Immigration Pathways to the United States

Are you looking for information about immigration pathways to the United States? Did you know that you can apply to have your family members (spouse, unmarried children under 21, and PARENTS) join you in the United States?  

If you are already in the United States, depending on your legal status, there are several ways you can apply to have your relatives join you in the United States. The following lists some of the most prevalent paths for family reunification. 

SIVs, Refugees and approved asylum-seekers in the United States

If you resettled in the United States as a refugee within the past 2 years or your asylum application was accepted and you were granted asylee status within the past 2 years, or you are an SIV recipient, you can apply for certain family members to obtain derivative refugee or asylee status.

You can apply for the Following Family Members:

  • Spouse (Husband/Wife)
  • Child (unmarried and under 21 when you first applied for asylum or refugee status)
  • If you resettled in the United States as a refugee, your child is eligible if they were 21 or younger at the time of your interview for refugee resettlement. They can still obtain derivative refugee status if they are 21 or older when you submit the petition, I-730. Your child must remain unmarried to be eligible though.
  • If you are an asylee, your child is eligible to obtain derivative status if they were 21 or younger at the time you filed the Form I-589. They can still obtain derivative refugee status if they are 21 or older when you submit the petition, I-730. Your child must remain unmarried to be eligible.

Priority 3/P-3

There is also another very important, and often little known, program for family members of individuals with refugee or approved asylum status. People who (1) resettled as refugees, and (2) people who were granted asylum status in the United States, and (3) SIV recipients can apply for their spouse, unmarried children (under 21) ,and parents through the Priority 3 (P-3), Family Reunification Program.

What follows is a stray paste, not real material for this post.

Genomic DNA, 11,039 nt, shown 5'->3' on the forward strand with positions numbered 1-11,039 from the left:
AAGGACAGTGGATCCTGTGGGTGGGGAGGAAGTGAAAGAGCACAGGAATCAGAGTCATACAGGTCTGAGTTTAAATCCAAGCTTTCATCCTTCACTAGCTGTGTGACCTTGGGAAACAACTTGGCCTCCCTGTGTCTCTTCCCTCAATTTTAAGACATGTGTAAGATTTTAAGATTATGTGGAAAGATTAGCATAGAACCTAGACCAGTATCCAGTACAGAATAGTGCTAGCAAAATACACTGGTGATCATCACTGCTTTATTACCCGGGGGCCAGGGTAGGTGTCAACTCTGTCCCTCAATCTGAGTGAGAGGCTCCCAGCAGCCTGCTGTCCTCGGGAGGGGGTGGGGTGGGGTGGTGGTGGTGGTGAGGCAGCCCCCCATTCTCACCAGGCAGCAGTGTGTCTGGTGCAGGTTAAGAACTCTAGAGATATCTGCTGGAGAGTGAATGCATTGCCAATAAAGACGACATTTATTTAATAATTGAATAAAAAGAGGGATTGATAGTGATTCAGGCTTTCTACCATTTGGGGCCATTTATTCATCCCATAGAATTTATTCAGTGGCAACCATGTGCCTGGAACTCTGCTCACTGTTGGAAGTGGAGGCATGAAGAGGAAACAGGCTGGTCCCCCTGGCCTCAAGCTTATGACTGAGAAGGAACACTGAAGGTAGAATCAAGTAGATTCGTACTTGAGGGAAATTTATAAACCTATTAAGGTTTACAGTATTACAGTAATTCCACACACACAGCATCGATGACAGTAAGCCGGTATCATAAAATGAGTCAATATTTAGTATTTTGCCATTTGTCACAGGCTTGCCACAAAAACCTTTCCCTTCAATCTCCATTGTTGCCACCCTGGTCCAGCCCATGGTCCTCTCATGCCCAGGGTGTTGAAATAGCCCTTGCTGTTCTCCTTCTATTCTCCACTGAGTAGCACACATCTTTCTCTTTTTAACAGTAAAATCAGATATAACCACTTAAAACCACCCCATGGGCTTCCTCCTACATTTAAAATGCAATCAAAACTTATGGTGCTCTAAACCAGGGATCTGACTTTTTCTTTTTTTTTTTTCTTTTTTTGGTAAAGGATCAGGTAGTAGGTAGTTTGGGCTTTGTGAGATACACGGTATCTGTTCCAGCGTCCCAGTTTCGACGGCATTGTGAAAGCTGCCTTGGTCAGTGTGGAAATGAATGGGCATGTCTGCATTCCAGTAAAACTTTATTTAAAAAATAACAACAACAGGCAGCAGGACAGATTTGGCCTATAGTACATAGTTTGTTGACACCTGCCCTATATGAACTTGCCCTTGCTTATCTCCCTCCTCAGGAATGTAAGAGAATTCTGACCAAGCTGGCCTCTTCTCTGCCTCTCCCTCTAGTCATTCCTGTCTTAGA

P-3 allows certain designated nationalities, which includes Afghanistan and Iran, among others, who entered as refugees or were granted asylum (even if they subsequently gained LPR status or became naturalized U.S. citizens) to not only apply for family reunifications for their spouse, and unmarried children under the age of 21, but most importantly, for their Parents.

However, unlike filing the Form I-730 Refugee/Asylee Relative Petition, your relatives, in this case parents, must also be refugees, which means that they must be outside their country of origin and have gained refugee status. To apply, you must visit your local refugee resettlement office and fill out an Affidavit of Relationship for each member of your family.

U.S. citizens

A U.S. citizen can petition for certain family members to reunite with them in the United States.

U.S. citizen can petition for green card for the following relatives:

  • Spouse (Husband/Wife)
  • Parents, if you are 21 years old or over
  • Children (unmarried and under 21)
  • Sons and daughters (married and/or 21 or over)
  • Sisters/brothers, if you are 21 or over — will have long waits for many years before they can move to the United States.

A U.S. citizen can also petition for certain visas. These are: fiancé(e) visa or a K-3/K-4 visa. 

Legal permanent residents/green card holders in the United States

If you are a legal permanent resident (LPR) or green card holder, you can apply for some relatives to move to the United States:

  • Spouse (Husband/Wife)
  • Children (unmarried and under 21)
  • Unmarried sons and daughters (any age)

Leave a Reply

Your email address will not be published.